Martha’s story fits especially well into Ordinary Time on the Church’s liturgical calendar. She is a woman of faith who focuses on the practical matters of life. She sees the work that needs to be done, and she does it! In this sense, she is a wonderful model for all Paulines in their media ministries.

As Paulines, we hear the Good News through contemplative prayer and Scripture study. We respond, in turn, to this God-given faith and understanding by allowing it to lead us to Jesus through our respective work in the media. Our founder, Blessed James Alberione, and his collaborator, Mother Thecla, provided the finest examples to us of industrious and spiritually balanced dedication to the tasks of salvation through the modern media.

Humbly Living the Pauline Charism 
In a recent article in the Pauline Discover Hope newsletter (July 17, 2015), Sr. Mary Lea Hill, FSP, described her work as an editor in the following way:
“Blessed James Alberione, the founder of the Daughters of St. Paul, likened the editor’s work to the mission of Mary who edited God’s Word into our humanity. The editor helps an author bring his or her manuscript into the hands of today’s readers. Mary gave flesh and blood, breath and heartbeat to the Son of God. As an editor I help clothe the author’s word in today’s language and style; I guide the author through any modifications that will give breath to the work and a life that the reader will find in every word.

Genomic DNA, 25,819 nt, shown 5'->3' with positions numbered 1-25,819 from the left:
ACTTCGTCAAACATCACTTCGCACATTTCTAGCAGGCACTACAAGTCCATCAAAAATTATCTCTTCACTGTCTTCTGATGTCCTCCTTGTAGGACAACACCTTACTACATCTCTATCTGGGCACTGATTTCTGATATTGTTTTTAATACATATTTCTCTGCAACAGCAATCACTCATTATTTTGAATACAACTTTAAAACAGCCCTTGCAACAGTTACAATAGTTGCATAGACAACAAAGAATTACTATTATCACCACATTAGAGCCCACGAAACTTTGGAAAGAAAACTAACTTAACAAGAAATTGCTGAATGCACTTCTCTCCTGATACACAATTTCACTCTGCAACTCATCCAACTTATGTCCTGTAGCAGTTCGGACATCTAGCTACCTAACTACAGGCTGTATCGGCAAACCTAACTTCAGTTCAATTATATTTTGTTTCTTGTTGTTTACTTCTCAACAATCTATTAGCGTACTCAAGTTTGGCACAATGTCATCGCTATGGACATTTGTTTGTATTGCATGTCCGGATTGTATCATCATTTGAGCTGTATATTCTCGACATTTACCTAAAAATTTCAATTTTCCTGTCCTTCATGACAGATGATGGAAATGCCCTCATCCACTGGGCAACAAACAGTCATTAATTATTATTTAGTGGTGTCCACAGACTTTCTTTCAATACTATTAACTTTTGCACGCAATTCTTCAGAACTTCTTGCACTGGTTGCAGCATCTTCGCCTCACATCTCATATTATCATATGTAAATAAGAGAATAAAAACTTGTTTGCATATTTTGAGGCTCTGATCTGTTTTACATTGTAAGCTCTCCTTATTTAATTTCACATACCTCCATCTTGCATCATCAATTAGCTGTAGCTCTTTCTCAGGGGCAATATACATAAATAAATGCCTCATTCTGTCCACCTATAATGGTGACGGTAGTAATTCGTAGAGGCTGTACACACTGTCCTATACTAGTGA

“At Pauline Books & Media, the work of an editor is truly a Gospel work. We are all about making the Word of God, clothed in many forms, available and accessible to those who receive it.”
Brother Richard contributed so much to this demanding Gospel work. Such ministries are rarely grandiose enterprises, but often routine, largely anonymous, sets of tasks–ordinary work in ordinary times. Yet, nothing short of the salvation of the world hangs in the balance of all this ordinary work. 

Closing Prayer
Jesus, Master, Way, Truth and Life: Enlighten our minds and hearts, and guide us to live a life of dedicated generosity and ever-increasing holiness.
_____________________________ 
Marie-Louise Handal has been a Pauline Cooperator for the past decade. She holds a Master’s Degree from St. Josephs Seminary, an M.S. in the Foreign Service from Georgetown University, and is a candidate for the S.T.L. from the International Marian Research Institute at the University of Dayton. She also holds a Certificate in Spiritual Direction from the New York Archdiocesan Center for Spiritual Development. Her professional work experience encompasses 20 years in international banking and finance, followed by a second career as a mathematics educator in Manhattan. Marie-Louise is a native New Yorker, born and raised in New York City.

Wednesday, July 22, 2015

Speaking the Truth--in Love

As small children, we were taught to distinguish right from wrong and that to tell a lie was on the wrong list.  Even when it was a difficult question, like “Who broke the lamp?” we knew that we were to tell the truth.  We may have been punished (I suspect most of us were, if we in fact did break the lamp), but the punishment was always worse if we lied or tried to cover up or “play dumb.”

We thought telling the truth was hard then; it seems it is getting much more difficult now.
Living an authentically Catholic life is becoming more counter-cultural with each passing day.  If any of you are on social media, you can find myriad examples of this in posts and discussions after the recent Supreme Court decision regarding the redefinition of marriage.  To say anything in defense of Catholic teaching on this matter is to be labeled “judgmental,” “bigoted,” etc.